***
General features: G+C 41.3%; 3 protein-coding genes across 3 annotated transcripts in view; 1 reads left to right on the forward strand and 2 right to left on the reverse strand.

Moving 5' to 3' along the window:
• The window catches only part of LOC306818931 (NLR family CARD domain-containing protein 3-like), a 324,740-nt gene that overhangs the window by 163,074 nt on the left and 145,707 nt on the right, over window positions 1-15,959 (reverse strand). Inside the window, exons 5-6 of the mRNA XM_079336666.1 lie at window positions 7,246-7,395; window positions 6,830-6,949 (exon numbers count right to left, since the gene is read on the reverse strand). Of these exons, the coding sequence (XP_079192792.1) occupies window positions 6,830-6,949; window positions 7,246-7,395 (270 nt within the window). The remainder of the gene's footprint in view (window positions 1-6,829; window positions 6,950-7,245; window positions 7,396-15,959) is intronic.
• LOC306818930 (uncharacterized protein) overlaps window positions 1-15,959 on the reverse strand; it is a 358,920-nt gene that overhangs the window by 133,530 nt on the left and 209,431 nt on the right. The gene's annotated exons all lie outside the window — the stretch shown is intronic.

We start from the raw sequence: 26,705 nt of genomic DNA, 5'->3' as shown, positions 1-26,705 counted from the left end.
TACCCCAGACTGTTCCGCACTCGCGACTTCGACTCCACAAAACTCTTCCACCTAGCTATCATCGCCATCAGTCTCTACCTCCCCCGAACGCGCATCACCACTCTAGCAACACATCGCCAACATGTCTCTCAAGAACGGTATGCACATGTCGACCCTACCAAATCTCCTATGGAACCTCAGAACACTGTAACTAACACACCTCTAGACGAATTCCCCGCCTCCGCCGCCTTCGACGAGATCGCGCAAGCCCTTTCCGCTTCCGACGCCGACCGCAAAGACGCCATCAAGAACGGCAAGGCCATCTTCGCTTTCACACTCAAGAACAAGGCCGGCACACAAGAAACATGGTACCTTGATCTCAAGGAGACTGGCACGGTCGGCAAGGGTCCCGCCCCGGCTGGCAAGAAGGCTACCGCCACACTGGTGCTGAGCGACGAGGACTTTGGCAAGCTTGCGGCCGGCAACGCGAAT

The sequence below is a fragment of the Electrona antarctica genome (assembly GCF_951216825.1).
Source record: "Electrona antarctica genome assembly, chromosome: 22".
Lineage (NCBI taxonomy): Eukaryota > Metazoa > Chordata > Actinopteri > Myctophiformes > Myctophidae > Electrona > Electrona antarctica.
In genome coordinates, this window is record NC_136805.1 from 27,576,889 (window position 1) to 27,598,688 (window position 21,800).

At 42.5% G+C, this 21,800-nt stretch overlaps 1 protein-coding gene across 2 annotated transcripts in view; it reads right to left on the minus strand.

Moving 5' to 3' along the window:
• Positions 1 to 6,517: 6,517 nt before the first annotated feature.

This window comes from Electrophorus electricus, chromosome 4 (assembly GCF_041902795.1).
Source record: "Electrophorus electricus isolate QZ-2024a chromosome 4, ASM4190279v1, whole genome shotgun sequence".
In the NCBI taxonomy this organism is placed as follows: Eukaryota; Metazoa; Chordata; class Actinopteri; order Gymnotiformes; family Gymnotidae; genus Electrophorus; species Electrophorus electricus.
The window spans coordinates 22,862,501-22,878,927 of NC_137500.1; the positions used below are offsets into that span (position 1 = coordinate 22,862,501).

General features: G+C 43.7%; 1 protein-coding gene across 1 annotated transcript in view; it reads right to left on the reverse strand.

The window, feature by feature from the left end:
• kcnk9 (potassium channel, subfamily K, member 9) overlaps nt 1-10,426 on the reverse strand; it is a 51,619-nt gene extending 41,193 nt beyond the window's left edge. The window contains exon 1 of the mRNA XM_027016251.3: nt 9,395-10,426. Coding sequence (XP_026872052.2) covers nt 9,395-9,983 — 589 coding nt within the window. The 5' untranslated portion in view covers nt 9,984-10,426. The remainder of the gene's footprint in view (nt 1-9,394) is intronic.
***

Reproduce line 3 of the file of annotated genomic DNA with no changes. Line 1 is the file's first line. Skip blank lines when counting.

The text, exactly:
• The window catches only part of LOC306818931 (NLR family CARD domain-containing protein 3-like), a 324,740-nt gene that overhangs the window by 163,074 nt on the left and 145,707 nt on the right, over window positions 1-15,959 (reverse strand). Inside the window, exons 5-6 of the mRNA XM_079336666.1 lie at window positions 7,246-7,395; window positions 6,830-6,949 (exon numbers count right to left, since the gene is read on the reverse strand). Of these exons, the coding sequence (XP_079192792.1) occupies window positions 6,830-6,949; window positions 7,246-7,395 (270 nt within the window). The remainder of the gene's footprint in view (window positions 1-6,829; window positions 6,950-7,245; window positions 7,396-15,959) is intronic.